On 13 September,citizens and students of Oberlin and citizens of Wellington successfully rescued John Price, a runaway slave living in Oberlin, from slave catchers. As the story is told, Price had been forcefully removed from the outskirts of Oberlin to the Wadsworth House in Wellington, and faced a return to slavery in Kentucky.
The arrest of John, a fugitive slave of John G. Bacon of Kentucky, residing in Oberlin, Ohio, and his release from the hands of the officers by a number of citizens. A digital reproduction made from a copy held by the University of Michigan is available from the University of Michigan's Making of America Web site.
Also available in digital form on the Library of Congress Web site. Get this from a library. The Oberlin-Wellington rescue: a reappraisal. [Roland M Baumann; Oberlin College.]. Today is the th Anniversary of the Oberlin-Wellington Rescue On SeptemJohn Price, a farm laborer in his mids, was kidnapped on a country road in northern Ohio.
A posse of slave hunters organized by a Kentuckian named Anderson Jennings hustled him into a buggy and headed for nearby Wellington, where they planned to take the.
The Oberlin-Wellington Rescue Case of showed how divided Ohio had become over the issue of slavery. On Septema federal marshal in Oberlin, Ohio arrested a fugitive slave named John Price. Under the Fugitive Slave Law ofthe federal government was required to assist slaveholders in reclaiming fugitive slaves.
Oberlin in was considered one of the most racially integrated cities in America and was a hotbed of abolitionism. When the slave catchers nabbed John Price, a large group of residents from Oberlin and Wellington rose up to rescue him. The rescuers stormed the hotel where the slave catchers were holding : Southeast Messenger.
I was not previously aware of the episode recounted here, the Oberlin-Wellington [Ohio] Rescue of John Price, an escaped slave living in Oberlin who was kidnapped to be returned to slavery under the authority of the Fugitive Slave Act of /5(11).
The Oberlin-Wellington Rescue was one such instance of this. It was a struggle between supporters of slavery and supporters of freedom, the outcome of which would decide the fate of a young African American man named John Price. I found the material on the friendship between Jefferson Davis and William Henry Seward quite interesting, and Chadwick's telling of the Oberlin-Wellington Rescue had me on the edge of my seat.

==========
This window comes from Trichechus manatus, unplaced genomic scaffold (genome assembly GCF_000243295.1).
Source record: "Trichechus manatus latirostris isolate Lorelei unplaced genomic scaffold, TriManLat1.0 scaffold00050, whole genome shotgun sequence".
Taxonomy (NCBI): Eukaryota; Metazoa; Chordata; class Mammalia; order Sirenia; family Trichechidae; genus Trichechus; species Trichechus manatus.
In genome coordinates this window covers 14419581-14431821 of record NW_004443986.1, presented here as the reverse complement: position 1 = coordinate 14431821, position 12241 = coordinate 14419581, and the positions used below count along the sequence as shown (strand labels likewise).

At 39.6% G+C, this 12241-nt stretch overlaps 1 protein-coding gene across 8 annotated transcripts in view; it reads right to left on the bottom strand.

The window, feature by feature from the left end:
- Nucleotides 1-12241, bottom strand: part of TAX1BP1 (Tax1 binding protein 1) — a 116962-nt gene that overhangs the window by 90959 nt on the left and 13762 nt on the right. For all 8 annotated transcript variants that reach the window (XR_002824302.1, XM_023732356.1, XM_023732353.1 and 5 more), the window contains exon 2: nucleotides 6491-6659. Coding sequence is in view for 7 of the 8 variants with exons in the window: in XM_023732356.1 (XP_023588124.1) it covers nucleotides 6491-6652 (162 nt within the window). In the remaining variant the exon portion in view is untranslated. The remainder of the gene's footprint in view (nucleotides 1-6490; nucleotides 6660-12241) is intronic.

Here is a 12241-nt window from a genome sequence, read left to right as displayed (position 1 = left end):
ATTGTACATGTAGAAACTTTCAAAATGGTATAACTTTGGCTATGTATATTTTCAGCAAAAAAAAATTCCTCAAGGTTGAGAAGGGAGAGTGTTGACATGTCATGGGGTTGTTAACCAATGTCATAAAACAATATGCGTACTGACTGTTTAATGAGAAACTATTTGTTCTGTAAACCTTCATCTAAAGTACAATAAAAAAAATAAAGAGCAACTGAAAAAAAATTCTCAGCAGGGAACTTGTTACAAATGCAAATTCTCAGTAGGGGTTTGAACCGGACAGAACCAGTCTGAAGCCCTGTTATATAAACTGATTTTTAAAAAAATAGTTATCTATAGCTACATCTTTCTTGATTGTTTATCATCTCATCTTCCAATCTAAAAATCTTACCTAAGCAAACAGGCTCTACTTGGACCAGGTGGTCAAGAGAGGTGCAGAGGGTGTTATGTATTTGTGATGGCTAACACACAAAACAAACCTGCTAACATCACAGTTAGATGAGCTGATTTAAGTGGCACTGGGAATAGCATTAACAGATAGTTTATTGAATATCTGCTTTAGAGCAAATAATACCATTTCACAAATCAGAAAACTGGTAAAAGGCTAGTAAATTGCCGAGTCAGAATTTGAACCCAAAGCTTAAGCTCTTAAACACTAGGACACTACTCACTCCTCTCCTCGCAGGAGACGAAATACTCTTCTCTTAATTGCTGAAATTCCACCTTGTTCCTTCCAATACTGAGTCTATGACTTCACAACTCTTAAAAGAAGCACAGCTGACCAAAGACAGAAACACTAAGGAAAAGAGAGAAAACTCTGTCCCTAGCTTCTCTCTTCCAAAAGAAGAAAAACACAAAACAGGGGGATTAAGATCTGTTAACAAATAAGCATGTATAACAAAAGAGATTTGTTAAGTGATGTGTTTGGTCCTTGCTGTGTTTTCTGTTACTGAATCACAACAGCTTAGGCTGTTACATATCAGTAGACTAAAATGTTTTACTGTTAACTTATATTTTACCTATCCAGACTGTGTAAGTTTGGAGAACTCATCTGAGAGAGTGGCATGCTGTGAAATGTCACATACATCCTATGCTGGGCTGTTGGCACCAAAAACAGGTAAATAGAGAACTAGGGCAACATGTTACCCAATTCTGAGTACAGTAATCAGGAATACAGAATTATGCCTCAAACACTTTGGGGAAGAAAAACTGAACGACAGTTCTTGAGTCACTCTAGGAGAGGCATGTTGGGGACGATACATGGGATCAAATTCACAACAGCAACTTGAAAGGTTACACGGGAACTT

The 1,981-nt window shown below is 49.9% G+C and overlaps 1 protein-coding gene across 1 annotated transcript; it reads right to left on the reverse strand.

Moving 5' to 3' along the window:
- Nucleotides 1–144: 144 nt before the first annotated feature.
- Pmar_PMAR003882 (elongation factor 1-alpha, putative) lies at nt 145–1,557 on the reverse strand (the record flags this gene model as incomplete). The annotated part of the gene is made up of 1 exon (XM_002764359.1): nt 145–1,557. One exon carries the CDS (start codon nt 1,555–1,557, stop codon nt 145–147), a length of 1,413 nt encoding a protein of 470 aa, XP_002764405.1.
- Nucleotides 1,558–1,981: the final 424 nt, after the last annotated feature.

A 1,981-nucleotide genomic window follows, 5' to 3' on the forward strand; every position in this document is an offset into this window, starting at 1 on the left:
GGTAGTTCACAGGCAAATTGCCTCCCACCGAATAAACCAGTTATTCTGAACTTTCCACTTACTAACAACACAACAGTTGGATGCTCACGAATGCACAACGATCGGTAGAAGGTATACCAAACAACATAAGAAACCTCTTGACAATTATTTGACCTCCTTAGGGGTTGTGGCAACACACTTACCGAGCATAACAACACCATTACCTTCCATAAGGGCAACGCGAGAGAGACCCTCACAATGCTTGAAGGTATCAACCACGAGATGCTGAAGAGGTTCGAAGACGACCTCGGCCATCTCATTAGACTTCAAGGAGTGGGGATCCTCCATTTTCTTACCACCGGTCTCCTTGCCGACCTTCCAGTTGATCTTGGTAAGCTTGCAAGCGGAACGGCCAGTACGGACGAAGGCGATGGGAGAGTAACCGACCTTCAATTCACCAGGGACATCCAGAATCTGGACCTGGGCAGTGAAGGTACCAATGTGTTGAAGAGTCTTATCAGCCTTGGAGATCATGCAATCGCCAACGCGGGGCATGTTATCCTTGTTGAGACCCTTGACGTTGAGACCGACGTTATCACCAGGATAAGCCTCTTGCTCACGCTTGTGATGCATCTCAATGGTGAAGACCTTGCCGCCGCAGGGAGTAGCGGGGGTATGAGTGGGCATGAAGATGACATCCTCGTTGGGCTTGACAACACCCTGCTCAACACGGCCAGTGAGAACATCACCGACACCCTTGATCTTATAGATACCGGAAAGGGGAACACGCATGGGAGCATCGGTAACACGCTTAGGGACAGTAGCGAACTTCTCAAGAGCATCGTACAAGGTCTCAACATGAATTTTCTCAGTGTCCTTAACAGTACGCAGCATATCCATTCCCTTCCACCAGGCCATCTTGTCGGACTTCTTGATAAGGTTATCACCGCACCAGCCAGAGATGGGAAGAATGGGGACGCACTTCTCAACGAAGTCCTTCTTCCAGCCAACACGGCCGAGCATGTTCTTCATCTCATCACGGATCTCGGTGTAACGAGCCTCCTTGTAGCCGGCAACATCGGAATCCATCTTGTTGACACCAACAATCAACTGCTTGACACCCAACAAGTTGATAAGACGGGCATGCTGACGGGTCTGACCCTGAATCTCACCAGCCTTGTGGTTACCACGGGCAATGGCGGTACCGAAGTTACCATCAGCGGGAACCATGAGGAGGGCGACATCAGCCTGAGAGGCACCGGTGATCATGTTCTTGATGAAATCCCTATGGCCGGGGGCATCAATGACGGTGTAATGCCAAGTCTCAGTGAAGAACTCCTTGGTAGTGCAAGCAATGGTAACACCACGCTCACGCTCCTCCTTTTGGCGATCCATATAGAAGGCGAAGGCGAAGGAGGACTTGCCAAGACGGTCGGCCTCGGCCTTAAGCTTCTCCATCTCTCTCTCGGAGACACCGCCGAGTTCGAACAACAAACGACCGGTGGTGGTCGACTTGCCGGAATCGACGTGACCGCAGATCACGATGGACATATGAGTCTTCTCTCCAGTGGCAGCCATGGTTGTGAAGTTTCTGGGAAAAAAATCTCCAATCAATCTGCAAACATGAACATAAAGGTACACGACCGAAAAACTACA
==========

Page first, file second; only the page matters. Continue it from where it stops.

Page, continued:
His account of the Lincoln-Douglas debates goes a long way toward showing why Lincoln was able to win the presidency two years later/5(50). Trailer for an original video production about John Price, a runaway slave, captured and jailed by bounty hunters, who was freed by the anti-slavery citizens of Oberlin and Wellington, Ohio, and.
Oberlin-Wellington Rescue Case of 1 Posted by Jae Jones - J - LATEST POSTS On Septema federal marshal in Oberlin, Ohio arrested a. Presented by The Groveport Heritage and Preservation Society & Kelton House Players. A historical reenactment based on the Nat Brandt book The Town that Started the Civil War.
On the eve of the Civil War, 37 ordinary citizens, both black and white, from the towns of Oberlin and Wellington were arrested for violating the Fugitive Slave Law.
On Septemcitizens and students of Oberlin and citizens of Wellington successfully rescued Price in Wellington, Ohio. The trial of the Oberlin Rescuers and their release from the Cuyahoga County Jail represented one of Oberlin's most remarkable achievements in the battle against the institution of slavery.
Anyone who has attended Oberlin College in Ohio in the last years or so knows of the Oberlin-Wellington Rescue. It dominates the lore of that yeasty place.The Oberlin-Wellington Rescue: A Reappraisal written by Roland M.
Baumann, Archivist and Adjunct Professor of History at Oberlin College, provides a basic narrative of the events ofwhile focusing on the underlying theme he sees as essential to the incident and the town’s reaction. In addition, Baumann addresses the motivations of the participants, the degree of organization that .texts All Books All Texts latest This Just In Smithsonian Libraries FEDLINK (US) Genealogy Lincoln Collection.